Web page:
42. How do the saga participants communicate? • Synchronous (e.g. REST,

    gRPC, …) • Availability(N) = Availability(N1) x Availability(N2) x Availability(N3) x … • Recovering mechanism: retry Order Service Customer Service createOrder() POST /order reseveCredit() PUT /customer/id/credit
  43. • Collaboration using asynchronous, broker-based messaging • eventual consistency •

    At least once delivery • Ordered delivery • Availability(N) = Availability(N1) Order Service Customer Service createOrder() POST /order reseveCredit() Message Broker
  44. Two patterns • Choreography: distributed decision making • Orchestration: centralized

    decision making
  45. Choreography-based Saga Status: Pending / Created / Rejected DB

  46. Choreography-based Saga (cont.)

  47. Benefits and drawbacks of Choreography • Benefits • Simple •

    Participants are loosely coupled • Drawbacks • Decentralized implement: difficult to understand • Cyclic dependencies • …
  48. Orchestration-based Saga

  49. Orchestration-based Saga (cont.)

  50. Benefits and drawbacks of Orchestration • Benefits • Centralized coordination

    logic is easier to understand • Reduce cyclic dependencies • Simplified the business logic • Drawbacks • smart orchestrator tells dumb services what to do
  51. Homework • Synchronous RESTful API initiates asynchronous SAGA • Rollback

    strategy • SAGAs are ACD → No Isolation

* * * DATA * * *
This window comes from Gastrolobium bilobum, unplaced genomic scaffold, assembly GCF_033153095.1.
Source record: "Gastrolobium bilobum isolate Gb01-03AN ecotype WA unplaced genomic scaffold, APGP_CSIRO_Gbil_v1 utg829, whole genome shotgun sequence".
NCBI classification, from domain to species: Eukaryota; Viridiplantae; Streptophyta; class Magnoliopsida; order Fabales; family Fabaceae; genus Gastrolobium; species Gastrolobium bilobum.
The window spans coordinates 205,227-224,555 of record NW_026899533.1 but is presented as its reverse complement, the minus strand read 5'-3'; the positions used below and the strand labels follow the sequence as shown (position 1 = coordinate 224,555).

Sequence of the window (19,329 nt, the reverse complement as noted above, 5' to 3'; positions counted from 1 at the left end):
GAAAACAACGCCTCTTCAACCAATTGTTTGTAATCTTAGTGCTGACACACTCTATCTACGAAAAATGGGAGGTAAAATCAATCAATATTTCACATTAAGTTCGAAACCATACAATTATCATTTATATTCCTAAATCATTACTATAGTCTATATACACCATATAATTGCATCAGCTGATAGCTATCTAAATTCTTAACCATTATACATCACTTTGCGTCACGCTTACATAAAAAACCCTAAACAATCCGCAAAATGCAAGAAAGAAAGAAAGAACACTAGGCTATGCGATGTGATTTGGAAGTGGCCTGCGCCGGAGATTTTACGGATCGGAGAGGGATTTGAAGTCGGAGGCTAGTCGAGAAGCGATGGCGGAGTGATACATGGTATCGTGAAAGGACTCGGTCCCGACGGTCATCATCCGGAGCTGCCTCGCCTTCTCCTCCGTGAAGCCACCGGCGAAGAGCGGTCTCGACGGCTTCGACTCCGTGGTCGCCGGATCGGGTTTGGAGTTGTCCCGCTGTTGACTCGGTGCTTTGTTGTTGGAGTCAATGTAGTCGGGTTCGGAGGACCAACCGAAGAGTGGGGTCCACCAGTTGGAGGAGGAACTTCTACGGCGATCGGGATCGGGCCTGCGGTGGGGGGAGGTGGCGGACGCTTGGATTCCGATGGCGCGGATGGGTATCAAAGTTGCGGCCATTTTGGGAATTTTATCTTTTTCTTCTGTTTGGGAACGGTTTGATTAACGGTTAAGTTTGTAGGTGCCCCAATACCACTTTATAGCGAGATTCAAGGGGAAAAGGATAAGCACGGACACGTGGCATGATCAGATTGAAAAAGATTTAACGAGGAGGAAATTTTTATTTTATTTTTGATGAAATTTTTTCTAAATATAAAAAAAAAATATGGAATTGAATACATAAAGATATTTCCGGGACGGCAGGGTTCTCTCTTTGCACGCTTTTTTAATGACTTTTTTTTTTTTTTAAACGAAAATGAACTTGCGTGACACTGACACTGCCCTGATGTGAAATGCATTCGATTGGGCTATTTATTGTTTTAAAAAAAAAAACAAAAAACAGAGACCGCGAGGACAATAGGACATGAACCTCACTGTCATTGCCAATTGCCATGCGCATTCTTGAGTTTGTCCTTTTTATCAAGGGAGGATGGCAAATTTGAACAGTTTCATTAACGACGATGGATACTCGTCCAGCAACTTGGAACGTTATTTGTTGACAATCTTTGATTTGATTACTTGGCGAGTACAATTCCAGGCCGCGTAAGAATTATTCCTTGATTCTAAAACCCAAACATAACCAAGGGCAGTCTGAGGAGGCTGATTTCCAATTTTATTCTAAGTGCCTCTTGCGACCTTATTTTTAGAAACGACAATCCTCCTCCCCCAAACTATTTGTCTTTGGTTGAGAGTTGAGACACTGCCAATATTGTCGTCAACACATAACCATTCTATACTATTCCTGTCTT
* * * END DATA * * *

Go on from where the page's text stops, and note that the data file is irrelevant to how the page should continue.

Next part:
52. How atomically update database and publish an event? • Dual

    write problem Service Database Message Broker ❓ ❓
  53. Data consistency in event-driven architecture • Application events (Transactional outbox):

    • eBay • one transaction two tables, and one app polling
  54. • Transaction log tailing: • LinkedIn • polling transaction log

    • MySQL binlog • Postgres WAL • AWS DynamoDB table streams • MongoDB change streams
  55. • Event Sourcing: • Persists an object as a sequence

    of events View id: 123 author: Jane Doe impact: 10
  56. Benefits and drawbacks of Event Sourcing • Benefits • Solve

    data consistency • Preserve history → replay whole data • Support temporal queries • Simplify retroactive correction • Built-in auditing • Drawbacks • Unfamiliar programming model • Evolving the schema of long-lived events • Only supports PK-based access → CQRS
  57. Command and Query Responsibility Segregation (.a.k.a CQRS) • Using events

    to update a queryable replica.
  58. Summary • Microservice enables whole business, team and architecture •

    Data is distributed which create challenges • Use event-driven architecture for eventual consistency • Use Sagas to maintain data consistency across service • Understand Event Sourcing and CQRS
  59. Q & A Thanks for your Time!